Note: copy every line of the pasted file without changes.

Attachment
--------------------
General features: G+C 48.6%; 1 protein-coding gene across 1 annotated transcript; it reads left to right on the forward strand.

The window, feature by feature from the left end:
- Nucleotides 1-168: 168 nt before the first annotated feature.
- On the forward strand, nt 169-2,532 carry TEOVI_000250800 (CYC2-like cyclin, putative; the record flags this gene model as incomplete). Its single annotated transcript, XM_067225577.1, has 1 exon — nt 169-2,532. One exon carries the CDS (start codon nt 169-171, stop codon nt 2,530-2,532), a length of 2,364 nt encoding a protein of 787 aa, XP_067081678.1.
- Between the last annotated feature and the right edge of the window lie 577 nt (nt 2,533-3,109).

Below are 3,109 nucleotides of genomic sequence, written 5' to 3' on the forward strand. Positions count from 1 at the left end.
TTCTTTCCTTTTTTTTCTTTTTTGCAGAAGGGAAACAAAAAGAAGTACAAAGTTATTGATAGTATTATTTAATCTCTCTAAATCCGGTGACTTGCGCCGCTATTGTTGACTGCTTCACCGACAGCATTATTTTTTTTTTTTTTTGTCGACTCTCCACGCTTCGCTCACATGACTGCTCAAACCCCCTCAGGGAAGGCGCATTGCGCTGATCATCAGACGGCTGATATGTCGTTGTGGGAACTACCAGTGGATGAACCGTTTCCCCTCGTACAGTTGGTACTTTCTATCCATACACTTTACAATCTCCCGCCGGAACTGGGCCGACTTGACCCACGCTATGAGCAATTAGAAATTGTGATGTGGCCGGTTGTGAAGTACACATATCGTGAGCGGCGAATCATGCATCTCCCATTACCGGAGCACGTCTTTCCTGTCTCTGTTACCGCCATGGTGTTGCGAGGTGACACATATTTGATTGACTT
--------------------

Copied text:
General features: G+C 48.6%; 1 protein-coding gene across 1 annotated transcript; it reads left to right on the forward strand.

The window, feature by feature from the left end:
- Nucleotides 1-168: 168 nt before the first annotated feature.
- On the forward strand, nt 169-2,532 carry TEOVI_000250800 (CYC2-like cyclin, putative; the record flags this gene model as incomplete). Its single annotated transcript, XM_067225577.1, has 1 exon — nt 169-2,532. One exon carries the CDS (start codon nt 169-171, stop codon nt 2,530-2,532), a length of 2,364 nt encoding a protein of 787 aa, XP_067081678.1.
- Between the last annotated feature and the right edge of the window lie 577 nt (nt 2,533-3,109).

Below are 3,109 nucleotides of genomic sequence, written 5' to 3' on the forward strand. Positions count from 1 at the left end.
TTCTTTCCTTTTTTTTCTTTTTTGCAGAAGGGAAACAAAAAGAAGTACAAAGTTATTGATAGTATTATTTAATCTCTCTAAATCCGGTGACTTGCGCCGCTATTGTTGACTGCTTCACCGACAGCATTATTTTTTTTTTTTTTTGTCGACTCTCCACGCTTCGCTCACATGACTGCTCAAACCCCCTCAGGGAAGGCGCATTGCGCTGATCATCAGACGGCTGATATGTCGTTGTGGGAACTACCAGTGGATGAACCGTTTCCCCTCGTACAGTTGGTACTTTCTATCCATACACTTTACAATCTCCCGCCGGAACTGGGCCGACTTGACCCACGCTATGAGCAATTAGAAATTGTGATGTGGCCGGTTGTGAAGTACACATATCGTGAGCGGCGAATCATGCATCTCCCATTACCGGAGCACGTCTTTCCTGTCTCTGTTACCGCCATGGTGTTGCGAGGTGACACATATTTGATTGACTT